Posted on June 14th, 2011 by .

Just as Cirque du Soleil’s latest touring show Totem represents the evolution of Mankind, so does the show itself trace the evolution of Cirque du Soleil itself- arguably Montreal’s most famous, beloved and successful artistic export. Totem follows the human desire to progress from the sludge of our murky beginnings to the pinnacles of human aspiration…

The tragicomedy of our universal quest through time and space is represented under Totem’s specially-designed grand chapiteau (Big Top) by dancers, acrobats and clowns (dressed as Amerindian tribes, as well as businessmen and scientists) in intricate, evocative costumes. Through amazing feats of skill and agility, they interpret the various phases of human aspiration- providing an alternative, universal creation myth for mankind.

With Totem, Cirque cycles back to what it does best, presenting ideas about the meaning of life as a mélange of motifs and narratives, breathtaking ensemble vignettes that recall Cirque’s roots in circus traditions, and much more. Here, genre-busting multimedia projections, sets that are engineering marvels and the skill of the performers combine to play out the vision of Totems’ creators: a feast of movement, sound, colour and action that’ll make your head swim.

Totem is the latest of Cirque’s “Big Top” shows, and the first touring show created by multidisciplinary artist Robert Lepage. Lepage is one of Canada’s most famous theatre and film directors (he was awarded our most prestigious honour, the Governor-General’s Award, in 2009). In the ‘90s, Lepage created two stage shows for Peter Gabriel, and his first film, Le Confessional, was shown at Cannes for the Director’s Fortnight. Lepage previously created , a permanent Vegas show, for Cirque- with Totem, he wanted to challenge himself to design and create a Big Top show, to go back to Cirque du Soleil’s roots and the possibilities of the genre.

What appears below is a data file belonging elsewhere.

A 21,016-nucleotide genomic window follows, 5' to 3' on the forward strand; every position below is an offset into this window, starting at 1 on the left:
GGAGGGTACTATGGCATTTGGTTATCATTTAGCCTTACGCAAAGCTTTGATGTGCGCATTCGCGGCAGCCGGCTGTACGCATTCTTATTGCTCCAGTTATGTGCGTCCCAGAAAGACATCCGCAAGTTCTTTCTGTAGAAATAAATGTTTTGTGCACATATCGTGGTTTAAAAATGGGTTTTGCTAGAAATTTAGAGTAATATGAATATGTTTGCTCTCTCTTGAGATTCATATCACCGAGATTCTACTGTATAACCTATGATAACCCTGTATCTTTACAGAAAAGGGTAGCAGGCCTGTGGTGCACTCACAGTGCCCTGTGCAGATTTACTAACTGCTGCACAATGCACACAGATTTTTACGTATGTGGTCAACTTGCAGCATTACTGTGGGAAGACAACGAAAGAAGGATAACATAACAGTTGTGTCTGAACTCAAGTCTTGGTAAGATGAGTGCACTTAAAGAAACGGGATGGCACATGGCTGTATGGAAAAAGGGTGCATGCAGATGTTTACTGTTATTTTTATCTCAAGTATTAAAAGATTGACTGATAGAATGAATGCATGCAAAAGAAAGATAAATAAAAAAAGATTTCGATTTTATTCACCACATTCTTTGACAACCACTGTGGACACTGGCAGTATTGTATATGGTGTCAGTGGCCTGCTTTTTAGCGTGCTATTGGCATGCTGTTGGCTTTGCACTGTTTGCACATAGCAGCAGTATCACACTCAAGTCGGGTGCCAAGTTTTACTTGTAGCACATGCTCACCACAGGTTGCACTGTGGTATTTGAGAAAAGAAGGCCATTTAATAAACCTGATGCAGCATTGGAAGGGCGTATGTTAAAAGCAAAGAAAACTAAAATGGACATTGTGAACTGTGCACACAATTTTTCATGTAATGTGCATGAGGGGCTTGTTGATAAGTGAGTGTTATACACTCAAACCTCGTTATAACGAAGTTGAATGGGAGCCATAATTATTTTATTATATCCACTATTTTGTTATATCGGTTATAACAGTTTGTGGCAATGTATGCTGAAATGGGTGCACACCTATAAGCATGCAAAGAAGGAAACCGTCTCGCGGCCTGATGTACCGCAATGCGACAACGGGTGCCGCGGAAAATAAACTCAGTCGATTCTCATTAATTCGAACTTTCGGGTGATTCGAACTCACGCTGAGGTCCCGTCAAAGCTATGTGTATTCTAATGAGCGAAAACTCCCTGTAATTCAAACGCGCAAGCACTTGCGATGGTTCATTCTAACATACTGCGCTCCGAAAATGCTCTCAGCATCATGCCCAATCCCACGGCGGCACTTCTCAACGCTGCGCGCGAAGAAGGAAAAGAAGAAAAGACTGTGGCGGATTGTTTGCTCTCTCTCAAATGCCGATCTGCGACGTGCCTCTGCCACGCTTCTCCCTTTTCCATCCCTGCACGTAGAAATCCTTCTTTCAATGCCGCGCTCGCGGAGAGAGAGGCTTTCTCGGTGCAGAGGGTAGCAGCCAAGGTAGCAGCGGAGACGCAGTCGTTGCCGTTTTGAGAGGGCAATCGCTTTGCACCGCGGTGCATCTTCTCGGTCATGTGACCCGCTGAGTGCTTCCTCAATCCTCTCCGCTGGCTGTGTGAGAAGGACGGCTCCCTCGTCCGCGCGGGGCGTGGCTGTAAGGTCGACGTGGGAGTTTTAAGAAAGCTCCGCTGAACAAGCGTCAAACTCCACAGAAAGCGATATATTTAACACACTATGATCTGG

Totem began its life cycle last year with a stand in Montreal, its birthplace, before taking off to Amsterdam. Now, a second run in Montreal this summer gives audiences a chance to experience it.

“[Totem] expresses the evolution of mankind,” says Lepage about the narrative for his show. “How does mankind go from being something slithery in a lake to standing upright?”

The story of man’s evolution from swamp creature to modern aspirant is told through sixteen acts, in which trampoline artists, hoop dancers, clowns, chinese unicyclists, trapeze artists, jugglers, roller skaters and Russian bar acrobats (among others) are dressed as frogs, simians, businessmen and others. According to Lepage, this progression is about man “recognizing that he is not just part of the human species but also part of the evolutionary chain.”

According to Lepage, Totem is “entering the Cirque through a different doorway”—the universal proto-mythology the company is famous for, taken to a whole new level.


Cirque du Soleil: Totem, June 15 to July 31, 2011

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